In 2015, “a hoe never gets cold” was one of many memes to become famous not only because it was eccentric and hilarious, but also because it featured women expressing self-love in a way that was accessible to women across the world. In the video, a pre–“Cardi B” Cardi shows off her revealing outfit despite the cold weather. Although many viral stars have trouble pivoting from Internet celebrity to something more lasting, Cardi is an exception. This might be because Cardi has a lot going for her that the others just don’t. After becoming famous for discussing her life as a stripper on social media, Cardi became a regular on the VH1 show, Love & Hip Hop: New York, in which her unabashed, unfiltered persona gained a platform. Now, a year since she signed with Atlantic Records and her single “Bodak Yellow” blew up, her highly anticipated first album under the label has finally dropped. Invasion of Privacy is a fitting title for an album that proceeds such a rapid rise to fame.
Invasion of Privacy had an overwhelmingly positive reception—Chance the Rapper was one of dozens of celebs who took to Instagram to sing its praise, congratulating Cardi on “releasing a classic album as her debut.” Ask friends what they think of the album, however, and the reviews are likely to be more varied. This is to be expected. Work so blatantly feminist is often written off as “mainstream,” its substance ignored.
The album is a mixed bag, stylistically. There are the classic Cardi songs such as “Get Up 10” and “Bickenhead,” but then there are ones that show her softer side like “Be Careful,” “Thru Your Phone,” and the final track, “I Do” (feat. SZA). The latter, though less aggressive, are still peppered with typical hints at her contagious confidence.
Although songs like “I Like It” and “Drip” stand out upon a cursory listen, it’s Cardi’s ability to serve us more of whatever made “Bodak Yellow” so delicious that really secures the album’s likeability. In “Money Bag,” for example, she displays typical bravado with lines like “I do the Maybach on Monday, Ferrari Friday,” and “Wig be laid, waist snatched.” A lot of what’s appealing about Cardi is the confidence she inspires, much like female rap artists Lil’ Kim, Missy Elliott, and Nicki Minaj. While switching between a Maybach and a Ferrari is not exactly relatable for the average listener, lyrics like “and my bitches with me pretty too, they look like bridesmaids” still make you want to be her.
Cardi’s clout has risen significantly in this past year, if the star power of her collaborations is any indicator. Among the features are “Drip” (feat. Migos), “I Like It” (feat. Bad Bunny and J Balvin), and “Ring” (feat. Kehlani).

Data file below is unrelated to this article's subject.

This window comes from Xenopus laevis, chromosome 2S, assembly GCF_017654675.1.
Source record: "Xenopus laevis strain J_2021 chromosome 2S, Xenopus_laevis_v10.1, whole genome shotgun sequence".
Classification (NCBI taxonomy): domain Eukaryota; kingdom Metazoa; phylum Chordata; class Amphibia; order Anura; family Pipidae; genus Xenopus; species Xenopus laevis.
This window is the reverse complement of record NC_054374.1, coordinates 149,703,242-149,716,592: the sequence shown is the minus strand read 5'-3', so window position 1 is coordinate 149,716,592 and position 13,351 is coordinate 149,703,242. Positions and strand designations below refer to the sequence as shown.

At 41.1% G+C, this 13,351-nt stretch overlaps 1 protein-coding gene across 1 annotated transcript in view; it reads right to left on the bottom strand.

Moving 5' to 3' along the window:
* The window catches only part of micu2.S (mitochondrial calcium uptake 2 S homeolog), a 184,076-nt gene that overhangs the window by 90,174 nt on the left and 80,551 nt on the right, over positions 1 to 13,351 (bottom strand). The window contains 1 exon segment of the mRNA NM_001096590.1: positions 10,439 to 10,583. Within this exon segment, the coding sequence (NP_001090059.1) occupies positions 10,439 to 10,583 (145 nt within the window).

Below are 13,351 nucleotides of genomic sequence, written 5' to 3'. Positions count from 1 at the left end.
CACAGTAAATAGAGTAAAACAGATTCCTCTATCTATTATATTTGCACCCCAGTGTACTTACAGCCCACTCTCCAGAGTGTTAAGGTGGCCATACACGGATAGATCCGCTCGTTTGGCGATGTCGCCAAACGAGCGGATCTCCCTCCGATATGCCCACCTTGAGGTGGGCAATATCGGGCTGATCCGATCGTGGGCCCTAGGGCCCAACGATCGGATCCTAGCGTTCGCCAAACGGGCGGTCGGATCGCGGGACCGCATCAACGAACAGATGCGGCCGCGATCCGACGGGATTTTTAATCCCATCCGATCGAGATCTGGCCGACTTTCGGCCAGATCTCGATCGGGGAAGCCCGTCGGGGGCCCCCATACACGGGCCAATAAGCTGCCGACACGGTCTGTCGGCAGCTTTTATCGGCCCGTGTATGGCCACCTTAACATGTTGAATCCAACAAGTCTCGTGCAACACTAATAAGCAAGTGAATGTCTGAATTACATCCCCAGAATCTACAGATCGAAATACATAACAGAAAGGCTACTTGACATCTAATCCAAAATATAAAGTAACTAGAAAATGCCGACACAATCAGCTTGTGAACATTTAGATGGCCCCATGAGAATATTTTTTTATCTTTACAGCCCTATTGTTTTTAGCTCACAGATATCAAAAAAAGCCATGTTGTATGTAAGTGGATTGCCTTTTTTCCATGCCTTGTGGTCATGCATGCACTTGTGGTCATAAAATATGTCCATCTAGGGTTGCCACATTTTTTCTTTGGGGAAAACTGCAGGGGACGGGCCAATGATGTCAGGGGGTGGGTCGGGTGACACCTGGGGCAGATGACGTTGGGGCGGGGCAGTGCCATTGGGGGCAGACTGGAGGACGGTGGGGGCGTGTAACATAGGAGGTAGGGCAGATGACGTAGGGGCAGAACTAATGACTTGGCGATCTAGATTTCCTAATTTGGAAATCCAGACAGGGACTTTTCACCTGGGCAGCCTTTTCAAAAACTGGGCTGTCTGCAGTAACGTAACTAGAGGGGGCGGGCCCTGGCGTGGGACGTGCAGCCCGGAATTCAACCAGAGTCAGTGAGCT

While Invasion of Privacy features enough typical Cardi songs to establish her style, some of her collaborations explore some variations from the norm. “Best Life” (feat. Chance the Rapper) is interesting because Chance’s style doesn’t seem like it would mesh with Cardi’s, and yet the song works. The two find common ground talking about their recent success. Cardi’s line “I’m gigglin’, can’t let the devil have the last laugh” pulls in some of Chance’s religious imagery, while Chance defends Cardi—“Don’t be mad because she havin’ shit, you had it your whole life.” Other songs, like “Ring” (feat. Kehlani) touch on relationship issues, presenting a gentler Cardi. “Should I call first? I can’t decide / I want to, but a bitch got pride” is an uncharacteristically indecisive line, but its relatability is refreshing, and Kehlani’s voice on the chorus is as angelic as always.
A review of this album wouldn’t be complete without mentioning “I Like It.” Genius calls it the album’s “most danceable song.” Sampling “I Like It Like That” by Pete Rodriguez, another extremely danceable song, “I Like It” features Bad Bunny and J Balvin, respective Latin trap and reggaeton superstars. Cardi’s father is Dominican, and she has done other Spanish songs, namely a Latin trap remix of “Bodak Yellow” featuring Messiah and “La Modelo” in collaboration with Ozuna. Cardi’s Latin music adds dimension to her persona, but “I Like It” is broadly appealing. You don’t have to understand the Spanish verses to dance to the song.
It’s hard to explain why Cardi is so likable. Maybe it’s her realness—one never gets the sense that she’s pretending to be anyone else, and she never apologizes for that, either. Maybe it’s her confidence, which feels so accessible and natural somehow. Maybe it’s the fact that her songs are just good (something that’s debated by those who are put off by her feminism). Maybe we all just love an underdog success story, which is certainly a part of her narrative as a former stripper. Whatever the case, Invasion of Privacy solidifies her status as an artist, rather than a meme.